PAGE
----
Combustible Dust Fire Safety

Combustible Dust Fire Safety

21st February 2017

We’ve already published several articles about the dangers of construction dust, especially those that are derived from asbestos containing materials (ACMs) which still pose a very real danger here in the UK despite the total ban on the use of asbestos in 1999.  This is because asbestos was widely used in building materials until the ban and it continues to present a danger for those working on refurbishment projects.  However, today we’re going to take a look at combustible dust which can lead to industrial fires and even explosions in the workplace which result in deaths, injuries and property damage.

Combustible dust is a major cause of fire in so many sectors, including food manufacture, chemical manufacture, woodworking, metalworking and pharmaceuticals, among others.  This is because so many things, including food, dues, chemicals, metals and wood (even some materials that are not considered to be a fire risk in larger pieces) have the potential to become combustible when they are reduced to dust form. 

The typical fire scenario is that combustible material will come into contact with a source of ignition and cause a small fire which usually goes unreported but leads to a loss of product, time and sometimes causes minor injuries.  However, there is a potential for a much more serious fire.  If there is dust in an area, any primary explosion will cause the dust to become airborne and the resulting dust cloud may ignite and cause a secondary explosion that will be much more extreme and severe than the primary explosion.  If there is enough dust in the atmosphere the explosion can be several enough to bring down a whole facility, causing death, injury and major damage.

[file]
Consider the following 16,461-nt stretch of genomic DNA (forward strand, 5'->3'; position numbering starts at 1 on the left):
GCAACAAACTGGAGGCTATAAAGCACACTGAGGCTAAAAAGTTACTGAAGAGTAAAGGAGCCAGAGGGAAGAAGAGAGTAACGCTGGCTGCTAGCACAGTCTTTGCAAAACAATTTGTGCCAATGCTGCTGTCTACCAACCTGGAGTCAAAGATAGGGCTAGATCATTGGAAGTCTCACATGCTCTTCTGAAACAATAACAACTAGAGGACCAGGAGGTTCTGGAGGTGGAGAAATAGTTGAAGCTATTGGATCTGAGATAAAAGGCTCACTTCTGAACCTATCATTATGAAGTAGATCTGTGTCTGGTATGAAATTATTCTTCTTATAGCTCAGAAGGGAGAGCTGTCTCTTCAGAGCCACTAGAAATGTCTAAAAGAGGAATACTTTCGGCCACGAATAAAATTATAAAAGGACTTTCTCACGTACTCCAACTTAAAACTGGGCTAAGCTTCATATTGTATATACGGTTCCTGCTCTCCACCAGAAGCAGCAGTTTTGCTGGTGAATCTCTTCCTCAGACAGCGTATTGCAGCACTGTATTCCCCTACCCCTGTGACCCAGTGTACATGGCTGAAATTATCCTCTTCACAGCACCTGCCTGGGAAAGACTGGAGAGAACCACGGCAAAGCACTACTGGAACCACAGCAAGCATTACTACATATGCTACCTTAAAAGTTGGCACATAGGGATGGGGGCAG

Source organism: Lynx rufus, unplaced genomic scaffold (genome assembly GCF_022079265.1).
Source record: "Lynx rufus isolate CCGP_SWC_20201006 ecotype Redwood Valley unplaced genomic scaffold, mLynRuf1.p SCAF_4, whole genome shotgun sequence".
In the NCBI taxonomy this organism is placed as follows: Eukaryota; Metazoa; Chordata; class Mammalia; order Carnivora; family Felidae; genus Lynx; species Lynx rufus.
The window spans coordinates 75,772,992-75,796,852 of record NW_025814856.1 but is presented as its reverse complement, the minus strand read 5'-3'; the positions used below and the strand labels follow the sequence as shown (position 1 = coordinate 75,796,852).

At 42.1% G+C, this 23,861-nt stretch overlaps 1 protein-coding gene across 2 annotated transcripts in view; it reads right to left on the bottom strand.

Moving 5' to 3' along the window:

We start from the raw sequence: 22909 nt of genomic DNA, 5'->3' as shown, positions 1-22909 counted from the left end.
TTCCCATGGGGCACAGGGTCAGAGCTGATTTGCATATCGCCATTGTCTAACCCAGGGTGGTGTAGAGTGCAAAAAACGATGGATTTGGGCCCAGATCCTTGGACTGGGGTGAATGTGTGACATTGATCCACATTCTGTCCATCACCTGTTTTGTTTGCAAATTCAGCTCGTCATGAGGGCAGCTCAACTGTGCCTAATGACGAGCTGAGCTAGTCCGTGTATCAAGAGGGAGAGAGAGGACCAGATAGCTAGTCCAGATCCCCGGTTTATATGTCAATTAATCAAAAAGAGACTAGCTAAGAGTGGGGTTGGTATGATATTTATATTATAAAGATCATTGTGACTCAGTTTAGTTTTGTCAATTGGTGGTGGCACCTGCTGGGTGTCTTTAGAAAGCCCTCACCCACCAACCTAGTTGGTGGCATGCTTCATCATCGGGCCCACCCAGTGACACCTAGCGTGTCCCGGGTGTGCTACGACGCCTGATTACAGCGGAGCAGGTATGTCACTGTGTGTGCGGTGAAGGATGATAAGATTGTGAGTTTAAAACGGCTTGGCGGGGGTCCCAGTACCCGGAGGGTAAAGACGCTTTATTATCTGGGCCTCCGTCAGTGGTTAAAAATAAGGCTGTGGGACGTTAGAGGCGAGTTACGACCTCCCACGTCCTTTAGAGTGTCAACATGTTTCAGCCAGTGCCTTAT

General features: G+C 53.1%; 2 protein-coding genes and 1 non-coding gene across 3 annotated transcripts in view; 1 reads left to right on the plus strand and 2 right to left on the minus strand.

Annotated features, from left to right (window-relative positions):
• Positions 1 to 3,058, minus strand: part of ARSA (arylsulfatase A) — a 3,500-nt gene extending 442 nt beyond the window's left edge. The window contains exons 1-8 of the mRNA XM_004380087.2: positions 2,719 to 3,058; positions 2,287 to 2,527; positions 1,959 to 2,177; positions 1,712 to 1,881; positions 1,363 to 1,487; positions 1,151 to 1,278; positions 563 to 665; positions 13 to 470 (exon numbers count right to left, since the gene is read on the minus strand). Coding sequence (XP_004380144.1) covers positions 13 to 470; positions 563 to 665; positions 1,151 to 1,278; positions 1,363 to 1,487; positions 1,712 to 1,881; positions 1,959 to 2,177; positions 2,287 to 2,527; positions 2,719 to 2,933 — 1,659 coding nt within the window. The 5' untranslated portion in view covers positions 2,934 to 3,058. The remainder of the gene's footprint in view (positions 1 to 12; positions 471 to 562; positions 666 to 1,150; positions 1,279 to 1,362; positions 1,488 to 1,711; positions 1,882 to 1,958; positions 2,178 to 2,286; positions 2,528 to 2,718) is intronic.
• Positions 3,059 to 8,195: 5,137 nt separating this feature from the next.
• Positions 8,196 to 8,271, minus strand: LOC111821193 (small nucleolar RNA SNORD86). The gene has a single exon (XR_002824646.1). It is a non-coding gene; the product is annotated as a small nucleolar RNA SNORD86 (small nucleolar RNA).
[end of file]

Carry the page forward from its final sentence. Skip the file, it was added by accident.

There are measures that can be taken to reduce the risk of a combustible dust explosion, including:

·         Understanding your responsibilities and the facility/building in which your work is carried out.  It is ultimately your (or your company’s) responsibility to opt for safe equipment.  As the duty holder, you can be held accountable for any accidents and injuries caused by combustible dust.

·         Stay up to date at all times on the health and safety regulations, standards and recommendations so that you can make informed decisions.  Ignorance of the regulations is no excuse – as a duty holder it is your responsibility to inform yourself of current legislation at all times.

·         Make sure that you select the safest industrial vacuum for your application.  You need to choose equipment that will help you become safe and stay safe and this equipment must comply with all requirements set forth by the HSE, your insurance company and your company policy.

·         Make sure that your workforce is well informed of the risks associated with combustible dust and enlist their help in making sure that the workplace is safe.  Encourage members of staff to report any concerns they may have and ensure that you have a process in place to deal with their concerns.

You’ll need to ensure that all members of staff have undergone fire prevention and emergency procedure training and make sure that you have policies and procedures in place to cover fires that result from combustible dusts.  You will also need to carry out a dust hazard analysis (DHA) of the entire workplace to determine where the greatest risks lie and how you can eliminate or reduce them.